Our main sources remain the Jewish renegade Josephus, notoriously unreliable and self-justifying, the Talmud, written later and a vehicle of the rabbinic tradition, and the Gospels, written in an alien language by people who claimed to be Jewish but probably were not, and with an obvious anti-Jewish agenda. Naturally I am biased in favor of the Talmud, which presents three approaches, two of which support the Goodman thesis. One is that Jewish leadership indeed failed, as illustrated by the famous story of Kamtza and Bar Kamtza. Here’s my adaptation of the Talmud in Gittin 55b:
A man in Jerusalem was friendly with Kamtza, but the enemy of Bar Kamtza. He told his assistant to invite Kamtza to a feast, but instead he invited Bar Kamtza. When he saw him sitting there he said, “You are my enemy; leave.” Bar Kamtza said, “Let me pay for what I eat and drink, but do not embarrass me in public.” He refused. So Bar Kamtza offered to pay for half the banquet. Still the man refused. Then he offered to pay for the whole of the banquet, but still he was forcibly ejected. Bar Kamtza said to himself, “The rabbis were there and did not protest. They must have agreed with him [they all deserve what’s coming]. I will go and ‘chew the cud’ with the Romans.” He went and told them the Jews had rebelled against them.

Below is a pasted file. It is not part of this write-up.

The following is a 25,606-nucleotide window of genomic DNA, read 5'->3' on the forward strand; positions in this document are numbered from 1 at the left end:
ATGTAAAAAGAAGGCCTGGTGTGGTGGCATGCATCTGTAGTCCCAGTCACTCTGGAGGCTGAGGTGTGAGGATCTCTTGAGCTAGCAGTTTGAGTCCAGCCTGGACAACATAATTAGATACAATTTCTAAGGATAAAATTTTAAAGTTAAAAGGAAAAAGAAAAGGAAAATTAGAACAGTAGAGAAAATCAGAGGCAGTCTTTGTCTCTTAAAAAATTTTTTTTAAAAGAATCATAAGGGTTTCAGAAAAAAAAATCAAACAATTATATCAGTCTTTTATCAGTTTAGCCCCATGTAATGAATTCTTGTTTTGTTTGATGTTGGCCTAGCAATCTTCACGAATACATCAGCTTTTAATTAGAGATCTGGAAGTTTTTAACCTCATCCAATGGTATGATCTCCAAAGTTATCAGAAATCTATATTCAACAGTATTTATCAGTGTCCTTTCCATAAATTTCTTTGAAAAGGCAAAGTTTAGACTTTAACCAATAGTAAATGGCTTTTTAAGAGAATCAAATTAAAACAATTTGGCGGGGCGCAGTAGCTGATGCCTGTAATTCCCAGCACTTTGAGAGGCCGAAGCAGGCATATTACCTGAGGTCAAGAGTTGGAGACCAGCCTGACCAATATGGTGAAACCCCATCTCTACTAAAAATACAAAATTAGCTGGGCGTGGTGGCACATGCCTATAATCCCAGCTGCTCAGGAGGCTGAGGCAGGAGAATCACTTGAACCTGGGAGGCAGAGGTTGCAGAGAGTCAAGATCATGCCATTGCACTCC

This failure of human sensitivity, the reluctance of the rabbis to tangle with a wealthy man, the absence of moral leadership, the bitterness and the betrayal, led ultimately to the destruction of Jerusalem. The legend condemns the arrogance and insensitivity of the rich, the inability of the rabbis to take a moral stand, and the divisiveness and personal interests that overrode national considerations. Nothing better illustrates the disastrous incompetence of the ruling Jewish classes.
The Talmud sees the collapse of moral society as a religious failure. According to Shabbat 119b, most Jews had abandoned their religion, education had ceased, charity was the exception rather than the rule, and people were too arrogant. Throughout the Talmud there are endless examples of the ostentation of the wealthy. But equally, the Talmud blames wider external social and economic tensions, and this is from Megillah 6a:
“If you hear that Jerusalem is settled and Caesarea destroyed, or Caesarea settled and Jerusalem destroyed, you may believe it. But if you hear they are both destroyed or both settled, do not believe it!” (Never mind that by the time the Talmud was compiled they had both been destroyed!)
In other words, the factors we can point to nowadays as exercising a negative influence on Jewish life, and specifically on life in Israel–failure of moral leadership, wealth playing a corrosive role, corruption internally, external hatred and ideological conflict, religious hypocrisy–were all present then. Add to this external political exigencies and power politics and you had disaster then and potential disaster now. The only reassuring factor is that, somehow or other, we survive, our talents and drive win out in the end despite everything, and, I am sure, with a little help from Our Friend.